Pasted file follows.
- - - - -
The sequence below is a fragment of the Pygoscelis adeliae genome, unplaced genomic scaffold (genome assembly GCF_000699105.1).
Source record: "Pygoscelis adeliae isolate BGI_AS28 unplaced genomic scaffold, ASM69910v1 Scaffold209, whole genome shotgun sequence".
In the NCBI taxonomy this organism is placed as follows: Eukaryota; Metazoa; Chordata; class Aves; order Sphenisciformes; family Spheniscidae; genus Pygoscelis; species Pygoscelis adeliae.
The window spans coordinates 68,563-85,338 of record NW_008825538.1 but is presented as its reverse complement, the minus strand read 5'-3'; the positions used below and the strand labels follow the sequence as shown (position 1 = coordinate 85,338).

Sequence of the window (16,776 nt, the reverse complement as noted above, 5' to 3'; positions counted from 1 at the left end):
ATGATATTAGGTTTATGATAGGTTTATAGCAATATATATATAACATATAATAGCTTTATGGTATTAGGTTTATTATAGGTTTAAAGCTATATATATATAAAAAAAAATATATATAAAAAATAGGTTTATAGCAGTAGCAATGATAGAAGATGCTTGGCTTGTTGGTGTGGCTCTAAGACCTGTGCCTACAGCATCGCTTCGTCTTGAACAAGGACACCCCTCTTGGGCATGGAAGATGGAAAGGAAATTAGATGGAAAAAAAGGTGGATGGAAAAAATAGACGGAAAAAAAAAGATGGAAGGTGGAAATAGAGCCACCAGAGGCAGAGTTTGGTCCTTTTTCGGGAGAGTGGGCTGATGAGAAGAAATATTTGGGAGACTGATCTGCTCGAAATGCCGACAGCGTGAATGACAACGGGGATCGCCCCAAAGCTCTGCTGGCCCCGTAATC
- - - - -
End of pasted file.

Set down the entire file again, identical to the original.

The sequence below is a fragment of the Pygoscelis adeliae genome, unplaced genomic scaffold (genome assembly GCF_000699105.1).
Source record: "Pygoscelis adeliae isolate BGI_AS28 unplaced genomic scaffold, ASM69910v1 Scaffold209, whole genome shotgun sequence".
In the NCBI taxonomy this organism is placed as follows: Eukaryota; Metazoa; Chordata; class Aves; order Sphenisciformes; family Spheniscidae; genus Pygoscelis; species Pygoscelis adeliae.
The window spans coordinates 68,563-85,338 of record NW_008825538.1 but is presented as its reverse complement, the minus strand read 5'-3'; the positions used below and the strand labels follow the sequence as shown (position 1 = coordinate 85,338).

Sequence of the window (16,776 nt, the reverse complement as noted above, 5' to 3'; positions counted from 1 at the left end):
ATGATATTAGGTTTATGATAGGTTTATAGCAATATATATATAACATATAATAGCTTTATGGTATTAGGTTTATTATAGGTTTAAAGCTATATATATATAAAAAAAAATATATATAAAAAATAGGTTTATAGCAGTAGCAATGATAGAAGATGCTTGGCTTGTTGGTGTGGCTCTAAGACCTGTGCCTACAGCATCGCTTCGTCTTGAACAAGGACACCCCTCTTGGGCATGGAAGATGGAAAGGAAATTAGATGGAAAAAAAGGTGGATGGAAAAAATAGACGGAAAAAAAAAGATGGAAGGTGGAAATAGAGCCACCAGAGGCAGAGTTTGGTCCTTTTTCGGGAGAGTGGGCTGATGAGAAGAAATATTTGGGAGACTGATCTGCTCGAAATGCCGACAGCGTGAATGACAACGGGGATCGCCCCAAAGCTCTGCTGGCCCCGTAATC